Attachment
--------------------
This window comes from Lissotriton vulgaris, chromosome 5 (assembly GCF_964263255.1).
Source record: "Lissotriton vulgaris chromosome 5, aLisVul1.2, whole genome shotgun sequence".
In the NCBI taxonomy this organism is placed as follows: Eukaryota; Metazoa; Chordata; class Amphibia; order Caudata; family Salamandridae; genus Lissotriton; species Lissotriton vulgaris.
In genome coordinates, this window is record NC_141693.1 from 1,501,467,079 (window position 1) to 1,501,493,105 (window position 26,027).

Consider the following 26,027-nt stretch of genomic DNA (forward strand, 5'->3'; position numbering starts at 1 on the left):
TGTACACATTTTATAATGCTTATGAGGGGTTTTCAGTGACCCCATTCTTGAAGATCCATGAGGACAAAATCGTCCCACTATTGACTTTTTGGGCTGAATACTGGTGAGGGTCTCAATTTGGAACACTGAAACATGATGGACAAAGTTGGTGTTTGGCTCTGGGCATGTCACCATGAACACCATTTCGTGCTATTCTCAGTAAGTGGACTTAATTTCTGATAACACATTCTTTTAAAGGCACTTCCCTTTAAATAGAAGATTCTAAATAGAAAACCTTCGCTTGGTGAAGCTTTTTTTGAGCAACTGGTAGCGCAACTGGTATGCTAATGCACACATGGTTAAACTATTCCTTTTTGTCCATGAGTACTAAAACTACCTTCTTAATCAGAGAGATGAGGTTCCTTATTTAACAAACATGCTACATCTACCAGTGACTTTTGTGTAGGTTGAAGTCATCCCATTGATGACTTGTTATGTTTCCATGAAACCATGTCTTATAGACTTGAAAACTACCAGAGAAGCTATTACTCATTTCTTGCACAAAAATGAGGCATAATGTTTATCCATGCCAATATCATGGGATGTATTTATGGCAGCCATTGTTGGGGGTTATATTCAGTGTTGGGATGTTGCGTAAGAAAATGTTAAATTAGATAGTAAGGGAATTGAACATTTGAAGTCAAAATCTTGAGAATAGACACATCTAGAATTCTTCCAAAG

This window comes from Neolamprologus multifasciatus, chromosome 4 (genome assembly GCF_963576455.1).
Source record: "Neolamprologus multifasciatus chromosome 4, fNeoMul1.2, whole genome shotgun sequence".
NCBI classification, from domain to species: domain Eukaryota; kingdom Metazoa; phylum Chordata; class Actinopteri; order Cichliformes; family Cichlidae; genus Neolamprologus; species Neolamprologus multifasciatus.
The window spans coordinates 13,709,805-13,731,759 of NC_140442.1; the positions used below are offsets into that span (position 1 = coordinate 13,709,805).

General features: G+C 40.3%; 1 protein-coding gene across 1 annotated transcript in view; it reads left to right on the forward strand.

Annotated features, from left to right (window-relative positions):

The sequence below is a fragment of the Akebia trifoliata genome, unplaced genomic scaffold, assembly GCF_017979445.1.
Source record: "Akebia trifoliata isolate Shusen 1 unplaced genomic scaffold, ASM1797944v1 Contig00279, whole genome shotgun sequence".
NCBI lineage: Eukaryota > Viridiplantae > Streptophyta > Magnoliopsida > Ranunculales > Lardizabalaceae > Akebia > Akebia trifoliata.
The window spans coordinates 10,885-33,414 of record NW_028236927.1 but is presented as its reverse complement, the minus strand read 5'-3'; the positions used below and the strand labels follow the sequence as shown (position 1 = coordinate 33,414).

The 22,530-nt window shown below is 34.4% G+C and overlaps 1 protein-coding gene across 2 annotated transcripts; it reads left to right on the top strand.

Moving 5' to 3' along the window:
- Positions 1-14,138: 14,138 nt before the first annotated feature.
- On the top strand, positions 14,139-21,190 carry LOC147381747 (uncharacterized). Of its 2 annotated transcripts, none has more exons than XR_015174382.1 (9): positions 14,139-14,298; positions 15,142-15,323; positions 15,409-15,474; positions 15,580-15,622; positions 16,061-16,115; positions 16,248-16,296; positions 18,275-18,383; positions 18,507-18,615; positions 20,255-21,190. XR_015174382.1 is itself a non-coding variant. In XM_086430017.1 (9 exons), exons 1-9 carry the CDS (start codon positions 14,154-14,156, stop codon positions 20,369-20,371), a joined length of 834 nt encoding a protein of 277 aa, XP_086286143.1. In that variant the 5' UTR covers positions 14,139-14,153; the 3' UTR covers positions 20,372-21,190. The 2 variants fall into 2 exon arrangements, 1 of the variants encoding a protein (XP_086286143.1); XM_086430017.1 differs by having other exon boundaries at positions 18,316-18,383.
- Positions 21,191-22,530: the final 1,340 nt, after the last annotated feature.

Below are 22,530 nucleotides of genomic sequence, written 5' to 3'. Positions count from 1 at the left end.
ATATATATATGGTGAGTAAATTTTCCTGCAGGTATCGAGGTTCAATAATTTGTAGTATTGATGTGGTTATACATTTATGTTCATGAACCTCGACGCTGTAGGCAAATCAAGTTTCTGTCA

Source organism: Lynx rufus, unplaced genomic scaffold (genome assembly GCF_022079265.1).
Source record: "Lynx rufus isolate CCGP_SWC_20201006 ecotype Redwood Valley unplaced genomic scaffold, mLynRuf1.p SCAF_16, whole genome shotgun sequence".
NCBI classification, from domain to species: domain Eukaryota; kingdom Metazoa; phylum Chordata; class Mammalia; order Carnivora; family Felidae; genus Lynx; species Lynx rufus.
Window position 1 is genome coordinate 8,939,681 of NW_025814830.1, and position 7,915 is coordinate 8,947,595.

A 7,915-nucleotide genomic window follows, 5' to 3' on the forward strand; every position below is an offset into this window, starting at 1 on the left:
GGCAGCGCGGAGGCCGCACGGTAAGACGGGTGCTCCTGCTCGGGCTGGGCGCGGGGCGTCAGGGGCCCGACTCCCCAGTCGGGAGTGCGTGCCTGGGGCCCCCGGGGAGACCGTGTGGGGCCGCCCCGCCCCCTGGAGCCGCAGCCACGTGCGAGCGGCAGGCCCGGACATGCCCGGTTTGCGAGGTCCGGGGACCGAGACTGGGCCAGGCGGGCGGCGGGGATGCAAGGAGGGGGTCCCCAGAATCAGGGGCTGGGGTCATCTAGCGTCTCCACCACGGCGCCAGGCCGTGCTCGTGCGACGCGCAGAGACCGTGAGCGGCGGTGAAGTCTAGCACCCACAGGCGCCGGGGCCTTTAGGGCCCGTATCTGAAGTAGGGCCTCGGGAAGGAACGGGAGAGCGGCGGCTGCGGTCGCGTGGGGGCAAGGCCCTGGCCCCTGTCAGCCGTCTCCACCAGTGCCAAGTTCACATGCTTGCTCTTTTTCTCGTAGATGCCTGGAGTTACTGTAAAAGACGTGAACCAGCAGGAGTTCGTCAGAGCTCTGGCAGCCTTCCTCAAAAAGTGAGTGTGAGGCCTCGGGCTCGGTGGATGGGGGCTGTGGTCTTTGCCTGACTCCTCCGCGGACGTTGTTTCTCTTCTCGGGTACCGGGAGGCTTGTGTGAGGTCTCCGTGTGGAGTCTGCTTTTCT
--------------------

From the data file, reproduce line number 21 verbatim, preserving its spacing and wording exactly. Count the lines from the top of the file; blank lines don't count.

- Positions 21,191-22,530: the final 1,340 nt, after the last annotated feature.